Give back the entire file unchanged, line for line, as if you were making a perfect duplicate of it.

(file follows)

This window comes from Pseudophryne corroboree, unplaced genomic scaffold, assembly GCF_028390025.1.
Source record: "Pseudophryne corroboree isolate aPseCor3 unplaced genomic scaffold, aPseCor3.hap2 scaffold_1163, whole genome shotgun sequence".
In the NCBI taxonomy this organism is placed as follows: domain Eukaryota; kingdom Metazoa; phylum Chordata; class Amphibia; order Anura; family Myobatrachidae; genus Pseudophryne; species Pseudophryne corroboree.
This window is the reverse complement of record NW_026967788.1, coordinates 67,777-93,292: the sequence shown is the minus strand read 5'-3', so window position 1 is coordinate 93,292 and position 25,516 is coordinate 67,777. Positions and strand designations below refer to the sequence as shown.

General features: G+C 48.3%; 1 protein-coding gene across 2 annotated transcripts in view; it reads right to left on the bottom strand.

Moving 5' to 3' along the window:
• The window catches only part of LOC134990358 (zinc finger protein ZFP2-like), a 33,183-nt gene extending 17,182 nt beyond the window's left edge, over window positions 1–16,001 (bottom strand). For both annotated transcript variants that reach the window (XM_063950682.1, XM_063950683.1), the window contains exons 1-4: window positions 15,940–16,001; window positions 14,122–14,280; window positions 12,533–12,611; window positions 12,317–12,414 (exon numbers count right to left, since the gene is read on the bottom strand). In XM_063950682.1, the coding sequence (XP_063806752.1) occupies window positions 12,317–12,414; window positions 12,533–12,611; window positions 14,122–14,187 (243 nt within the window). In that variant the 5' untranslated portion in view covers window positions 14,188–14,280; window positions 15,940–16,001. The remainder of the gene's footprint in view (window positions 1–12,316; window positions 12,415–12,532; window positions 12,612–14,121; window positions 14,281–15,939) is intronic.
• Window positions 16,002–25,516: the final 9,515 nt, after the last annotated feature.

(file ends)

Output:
This window comes from Pseudophryne corroboree, unplaced genomic scaffold, assembly GCF_028390025.1.
Source record: "Pseudophryne corroboree isolate aPseCor3 unplaced genomic scaffold, aPseCor3.hap2 scaffold_1163, whole genome shotgun sequence".
In the NCBI taxonomy this organism is placed as follows: domain Eukaryota; kingdom Metazoa; phylum Chordata; class Amphibia; order Anura; family Myobatrachidae; genus Pseudophryne; species Pseudophryne corroboree.
This window is the reverse complement of record NW_026967788.1, coordinates 67,777-93,292: the sequence shown is the minus strand read 5'-3', so window position 1 is coordinate 93,292 and position 25,516 is coordinate 67,777. Positions and strand designations below refer to the sequence as shown.

General features: G+C 48.3%; 1 protein-coding gene across 2 annotated transcripts in view; it reads right to left on the bottom strand.

Moving 5' to 3' along the window:
• The window catches only part of LOC134990358 (zinc finger protein ZFP2-like), a 33,183-nt gene extending 17,182 nt beyond the window's left edge, over window positions 1–16,001 (bottom strand). For both annotated transcript variants that reach the window (XM_063950682.1, XM_063950683.1), the window contains exons 1-4: window positions 15,940–16,001; window positions 14,122–14,280; window positions 12,533–12,611; window positions 12,317–12,414 (exon numbers count right to left, since the gene is read on the bottom strand). In XM_063950682.1, the coding sequence (XP_063806752.1) occupies window positions 12,317–12,414; window positions 12,533–12,611; window positions 14,122–14,187 (243 nt within the window). In that variant the 5' untranslated portion in view covers window positions 14,188–14,280; window positions 15,940–16,001. The remainder of the gene's footprint in view (window positions 1–12,316; window positions 12,415–12,532; window positions 12,612–14,121; window positions 14,281–15,939) is intronic.
• Window positions 16,002–25,516: the final 9,515 nt, after the last annotated feature.